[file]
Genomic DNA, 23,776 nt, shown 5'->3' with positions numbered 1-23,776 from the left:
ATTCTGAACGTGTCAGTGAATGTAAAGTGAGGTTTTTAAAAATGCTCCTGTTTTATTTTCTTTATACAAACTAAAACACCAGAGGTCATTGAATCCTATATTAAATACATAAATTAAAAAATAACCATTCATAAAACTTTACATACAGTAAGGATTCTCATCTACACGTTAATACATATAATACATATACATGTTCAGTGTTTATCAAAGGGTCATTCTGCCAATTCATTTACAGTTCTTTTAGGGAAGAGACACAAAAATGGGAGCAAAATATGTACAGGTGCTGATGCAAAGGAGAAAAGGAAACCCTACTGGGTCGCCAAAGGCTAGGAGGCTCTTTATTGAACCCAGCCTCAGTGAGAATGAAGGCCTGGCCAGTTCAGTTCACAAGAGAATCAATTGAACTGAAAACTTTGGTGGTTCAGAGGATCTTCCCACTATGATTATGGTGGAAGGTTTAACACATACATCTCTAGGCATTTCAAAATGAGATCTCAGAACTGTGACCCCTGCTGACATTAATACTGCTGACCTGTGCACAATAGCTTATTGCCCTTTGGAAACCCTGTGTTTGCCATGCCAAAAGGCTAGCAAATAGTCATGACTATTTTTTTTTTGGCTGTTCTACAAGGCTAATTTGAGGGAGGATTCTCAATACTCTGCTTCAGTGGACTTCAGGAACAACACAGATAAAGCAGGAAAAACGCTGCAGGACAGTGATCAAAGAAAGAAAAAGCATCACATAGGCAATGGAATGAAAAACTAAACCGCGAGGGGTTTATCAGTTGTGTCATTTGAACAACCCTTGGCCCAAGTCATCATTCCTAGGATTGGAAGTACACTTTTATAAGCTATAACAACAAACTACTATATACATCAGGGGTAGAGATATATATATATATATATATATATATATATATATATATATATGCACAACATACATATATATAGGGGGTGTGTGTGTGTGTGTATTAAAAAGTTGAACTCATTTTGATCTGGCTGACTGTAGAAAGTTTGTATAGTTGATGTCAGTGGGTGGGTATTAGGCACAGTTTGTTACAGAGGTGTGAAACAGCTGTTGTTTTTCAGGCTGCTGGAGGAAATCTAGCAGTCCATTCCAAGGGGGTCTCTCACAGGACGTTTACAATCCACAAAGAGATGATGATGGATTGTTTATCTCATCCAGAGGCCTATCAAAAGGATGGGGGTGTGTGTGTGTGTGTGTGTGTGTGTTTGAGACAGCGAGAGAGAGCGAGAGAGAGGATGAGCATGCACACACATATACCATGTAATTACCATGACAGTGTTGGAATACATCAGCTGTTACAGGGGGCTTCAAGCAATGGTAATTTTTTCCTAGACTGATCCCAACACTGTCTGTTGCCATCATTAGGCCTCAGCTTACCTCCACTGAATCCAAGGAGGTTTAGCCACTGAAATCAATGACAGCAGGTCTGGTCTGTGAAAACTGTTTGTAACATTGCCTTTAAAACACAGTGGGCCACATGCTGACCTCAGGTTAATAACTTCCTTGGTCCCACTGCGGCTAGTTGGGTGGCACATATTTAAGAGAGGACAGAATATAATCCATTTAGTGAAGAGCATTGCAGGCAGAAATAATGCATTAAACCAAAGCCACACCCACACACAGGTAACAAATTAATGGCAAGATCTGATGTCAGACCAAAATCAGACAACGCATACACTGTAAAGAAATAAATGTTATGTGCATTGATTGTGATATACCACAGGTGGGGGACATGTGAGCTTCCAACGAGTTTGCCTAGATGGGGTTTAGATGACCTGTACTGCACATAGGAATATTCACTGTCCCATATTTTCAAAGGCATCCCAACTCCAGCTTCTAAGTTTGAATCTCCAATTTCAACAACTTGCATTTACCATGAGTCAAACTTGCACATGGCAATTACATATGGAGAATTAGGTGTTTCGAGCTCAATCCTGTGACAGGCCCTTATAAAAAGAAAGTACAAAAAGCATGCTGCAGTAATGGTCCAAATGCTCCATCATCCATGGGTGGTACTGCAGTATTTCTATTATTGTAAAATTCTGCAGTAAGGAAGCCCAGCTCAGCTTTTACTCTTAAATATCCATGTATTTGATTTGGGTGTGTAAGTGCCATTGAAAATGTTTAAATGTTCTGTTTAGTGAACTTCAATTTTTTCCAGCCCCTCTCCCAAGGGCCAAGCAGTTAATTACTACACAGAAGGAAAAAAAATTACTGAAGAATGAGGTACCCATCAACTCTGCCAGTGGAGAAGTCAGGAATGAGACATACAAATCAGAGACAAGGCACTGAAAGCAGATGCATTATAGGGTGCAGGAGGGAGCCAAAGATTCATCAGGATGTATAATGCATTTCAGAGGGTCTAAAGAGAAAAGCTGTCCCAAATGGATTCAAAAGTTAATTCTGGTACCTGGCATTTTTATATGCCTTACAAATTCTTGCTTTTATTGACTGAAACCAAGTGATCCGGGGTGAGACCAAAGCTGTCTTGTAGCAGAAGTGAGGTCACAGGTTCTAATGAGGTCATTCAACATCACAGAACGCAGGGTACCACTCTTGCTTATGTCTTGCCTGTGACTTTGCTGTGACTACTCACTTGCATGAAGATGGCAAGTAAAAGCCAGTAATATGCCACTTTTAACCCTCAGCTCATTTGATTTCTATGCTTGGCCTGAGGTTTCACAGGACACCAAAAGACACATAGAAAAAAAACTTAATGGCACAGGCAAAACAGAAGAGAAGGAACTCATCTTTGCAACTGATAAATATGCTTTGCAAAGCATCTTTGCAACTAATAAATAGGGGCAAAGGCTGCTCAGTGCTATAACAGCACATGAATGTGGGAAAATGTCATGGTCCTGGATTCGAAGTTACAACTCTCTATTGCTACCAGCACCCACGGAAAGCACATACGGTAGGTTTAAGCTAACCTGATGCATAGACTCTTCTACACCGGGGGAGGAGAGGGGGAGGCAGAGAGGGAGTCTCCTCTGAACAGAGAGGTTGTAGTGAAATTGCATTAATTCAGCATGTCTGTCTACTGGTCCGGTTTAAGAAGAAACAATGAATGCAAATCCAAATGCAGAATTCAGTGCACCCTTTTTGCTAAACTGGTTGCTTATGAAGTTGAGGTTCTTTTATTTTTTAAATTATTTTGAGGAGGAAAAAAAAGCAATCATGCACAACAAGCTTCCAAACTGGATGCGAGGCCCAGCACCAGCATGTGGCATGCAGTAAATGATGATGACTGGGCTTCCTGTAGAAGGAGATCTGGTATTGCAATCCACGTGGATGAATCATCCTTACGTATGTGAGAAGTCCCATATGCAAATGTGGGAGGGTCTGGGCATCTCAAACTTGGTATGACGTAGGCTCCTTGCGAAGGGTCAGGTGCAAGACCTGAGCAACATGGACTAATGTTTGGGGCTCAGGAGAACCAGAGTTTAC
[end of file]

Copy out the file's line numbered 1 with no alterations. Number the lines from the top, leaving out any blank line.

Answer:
Genomic DNA, 23,776 nt, shown 5'->3' with positions numbered 1-23,776 from the left: